There's a stretch of desert in the south of Australia called the Nullabor (pronounced generally nulla-bor). For those of you fascinated with Australian indigenous placenames like Woolloongabba, Indooropilly, Bong Bong, Narrabundah etc, it seems almost obvious that it's an Aboriginal word, but it's not. AS Wikipedia says, The word Nullarbor is derived from the Latin nullus, "no", and arbor, "tree". Therefore not nulla-bor, but null-arbor.
posted by b33j at 6:24 AM on May 7, 2010


"Beatles" is a pun on the word "beat".
posted by archagon at 12:14 AM on May 9, 2010


I just realized this morning that one is productive when they are creating a product.
posted by amicamentis at 6:54 AM on May 9, 2010


"Varmint" is an American variant of the word "vermin," only applied to people.
posted by Hardcore Poser at 8:41 PM on May 9, 2010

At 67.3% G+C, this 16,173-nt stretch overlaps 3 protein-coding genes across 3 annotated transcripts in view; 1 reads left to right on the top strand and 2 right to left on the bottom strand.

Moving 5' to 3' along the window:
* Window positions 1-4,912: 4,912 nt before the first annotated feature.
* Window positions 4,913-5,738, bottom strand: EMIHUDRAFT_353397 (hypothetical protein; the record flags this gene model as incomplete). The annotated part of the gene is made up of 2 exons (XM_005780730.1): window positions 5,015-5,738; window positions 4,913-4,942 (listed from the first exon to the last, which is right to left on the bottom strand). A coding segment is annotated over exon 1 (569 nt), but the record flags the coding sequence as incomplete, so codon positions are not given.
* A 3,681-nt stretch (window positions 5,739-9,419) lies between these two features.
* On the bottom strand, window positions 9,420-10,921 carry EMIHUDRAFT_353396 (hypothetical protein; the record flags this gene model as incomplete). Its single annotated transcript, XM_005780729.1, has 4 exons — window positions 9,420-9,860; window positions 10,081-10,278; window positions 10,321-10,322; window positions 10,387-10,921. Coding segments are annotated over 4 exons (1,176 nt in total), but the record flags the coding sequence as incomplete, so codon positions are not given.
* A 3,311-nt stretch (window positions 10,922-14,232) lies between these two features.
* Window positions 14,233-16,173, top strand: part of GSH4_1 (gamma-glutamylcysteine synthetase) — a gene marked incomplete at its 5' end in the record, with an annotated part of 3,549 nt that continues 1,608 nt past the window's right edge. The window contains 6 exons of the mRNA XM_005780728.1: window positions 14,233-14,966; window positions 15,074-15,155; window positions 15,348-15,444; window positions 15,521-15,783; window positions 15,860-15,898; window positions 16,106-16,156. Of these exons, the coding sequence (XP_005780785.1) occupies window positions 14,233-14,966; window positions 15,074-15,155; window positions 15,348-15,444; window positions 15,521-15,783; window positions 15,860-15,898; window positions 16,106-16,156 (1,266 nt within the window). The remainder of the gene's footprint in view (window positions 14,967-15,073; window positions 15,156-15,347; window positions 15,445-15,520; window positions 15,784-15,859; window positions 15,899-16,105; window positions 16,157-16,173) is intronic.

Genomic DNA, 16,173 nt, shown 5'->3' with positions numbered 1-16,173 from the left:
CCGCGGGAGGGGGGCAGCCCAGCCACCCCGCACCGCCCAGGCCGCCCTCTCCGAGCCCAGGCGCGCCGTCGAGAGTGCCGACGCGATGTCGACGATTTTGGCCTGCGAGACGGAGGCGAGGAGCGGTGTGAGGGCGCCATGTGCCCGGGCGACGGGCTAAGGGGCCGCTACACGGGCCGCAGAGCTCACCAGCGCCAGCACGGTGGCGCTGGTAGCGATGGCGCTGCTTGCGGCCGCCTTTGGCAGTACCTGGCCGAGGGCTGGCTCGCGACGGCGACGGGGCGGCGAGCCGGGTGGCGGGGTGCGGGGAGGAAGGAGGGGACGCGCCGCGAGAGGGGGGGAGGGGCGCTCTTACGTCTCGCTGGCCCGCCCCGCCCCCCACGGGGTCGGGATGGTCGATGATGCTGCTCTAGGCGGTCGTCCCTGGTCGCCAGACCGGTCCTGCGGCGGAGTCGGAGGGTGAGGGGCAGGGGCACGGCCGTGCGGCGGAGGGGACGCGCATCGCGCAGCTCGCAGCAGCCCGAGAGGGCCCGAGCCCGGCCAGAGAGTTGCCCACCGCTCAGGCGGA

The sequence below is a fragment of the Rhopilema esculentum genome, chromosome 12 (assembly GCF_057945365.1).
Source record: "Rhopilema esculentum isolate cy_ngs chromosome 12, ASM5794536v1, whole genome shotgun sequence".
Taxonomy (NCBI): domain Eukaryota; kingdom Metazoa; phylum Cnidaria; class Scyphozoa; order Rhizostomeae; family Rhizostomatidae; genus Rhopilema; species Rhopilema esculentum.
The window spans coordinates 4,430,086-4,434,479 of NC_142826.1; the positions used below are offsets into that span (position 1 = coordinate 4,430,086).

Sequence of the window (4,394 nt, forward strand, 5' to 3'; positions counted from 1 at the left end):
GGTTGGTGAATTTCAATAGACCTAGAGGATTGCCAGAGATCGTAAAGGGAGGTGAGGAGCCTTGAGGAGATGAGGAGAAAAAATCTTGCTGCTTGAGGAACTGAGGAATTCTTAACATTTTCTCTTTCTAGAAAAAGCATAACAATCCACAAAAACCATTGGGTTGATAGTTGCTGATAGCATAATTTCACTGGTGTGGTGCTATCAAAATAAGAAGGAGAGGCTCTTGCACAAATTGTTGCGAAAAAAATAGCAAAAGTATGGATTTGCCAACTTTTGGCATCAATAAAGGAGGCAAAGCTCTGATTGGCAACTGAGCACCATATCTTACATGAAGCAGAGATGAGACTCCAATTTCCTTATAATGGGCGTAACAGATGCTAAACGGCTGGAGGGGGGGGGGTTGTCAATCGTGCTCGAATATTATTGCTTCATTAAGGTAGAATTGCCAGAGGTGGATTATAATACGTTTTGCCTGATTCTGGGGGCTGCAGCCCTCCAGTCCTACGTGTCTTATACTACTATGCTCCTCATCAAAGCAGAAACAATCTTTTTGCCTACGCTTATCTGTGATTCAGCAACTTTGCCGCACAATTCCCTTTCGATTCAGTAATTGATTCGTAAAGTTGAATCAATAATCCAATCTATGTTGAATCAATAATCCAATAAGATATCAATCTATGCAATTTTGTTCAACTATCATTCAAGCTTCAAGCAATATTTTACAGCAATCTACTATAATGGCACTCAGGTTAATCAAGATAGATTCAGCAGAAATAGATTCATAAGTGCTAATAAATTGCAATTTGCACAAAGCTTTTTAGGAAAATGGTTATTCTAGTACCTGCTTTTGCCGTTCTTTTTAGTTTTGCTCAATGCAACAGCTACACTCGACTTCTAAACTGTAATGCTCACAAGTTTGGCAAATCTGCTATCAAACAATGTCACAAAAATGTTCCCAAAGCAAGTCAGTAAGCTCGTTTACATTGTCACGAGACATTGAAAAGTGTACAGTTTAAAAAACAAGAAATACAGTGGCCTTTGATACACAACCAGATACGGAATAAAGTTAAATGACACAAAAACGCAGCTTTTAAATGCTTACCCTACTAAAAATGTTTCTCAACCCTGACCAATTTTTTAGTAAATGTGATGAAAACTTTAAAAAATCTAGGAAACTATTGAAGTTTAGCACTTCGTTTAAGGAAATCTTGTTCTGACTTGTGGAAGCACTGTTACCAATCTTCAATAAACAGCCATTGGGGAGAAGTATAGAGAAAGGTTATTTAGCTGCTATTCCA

"Varmint" is an American variant of the word "vermin," only applied to people.

No, no, no. "Varmint" is a (Southern/Western?) -ism for vermin, and is usually used for the same. It's fairly rare for it to be used for people. "Vermin" is probably applied to people more often, although I'm not sure if it's used that way in the areas where "varmint" is. Probably more common in the upper East Coast.
posted by ChurchHatesTucker at 9:05 PM on May 9, 2010


Are you sure, CHT? I've heard it used for both people and animals, but more often for people (esp. in popular media.) And the Online Etymology Dictionary thinks that the first uses were to describe people.

(Not being argumentative)
posted by Hardcore Poser at 9:09 PM on May 9, 2010


Here's one very, very late one, which thus presented is appropriate:

The Romans used their roads for communication. Not just going from one place to another in terms of people or things, but for dissemination of information. At may of the places were the road branched off in a Y intersection, where there were three ways to go, they would post official notices and news. By the time the news got there, and by the time other people read it, it was often out of date and therefore interesting, but useless, information. We have a word for that kind of information in English. It comes directly from the Latin, a word literally meaning three ways: tri via. You know.... trivia.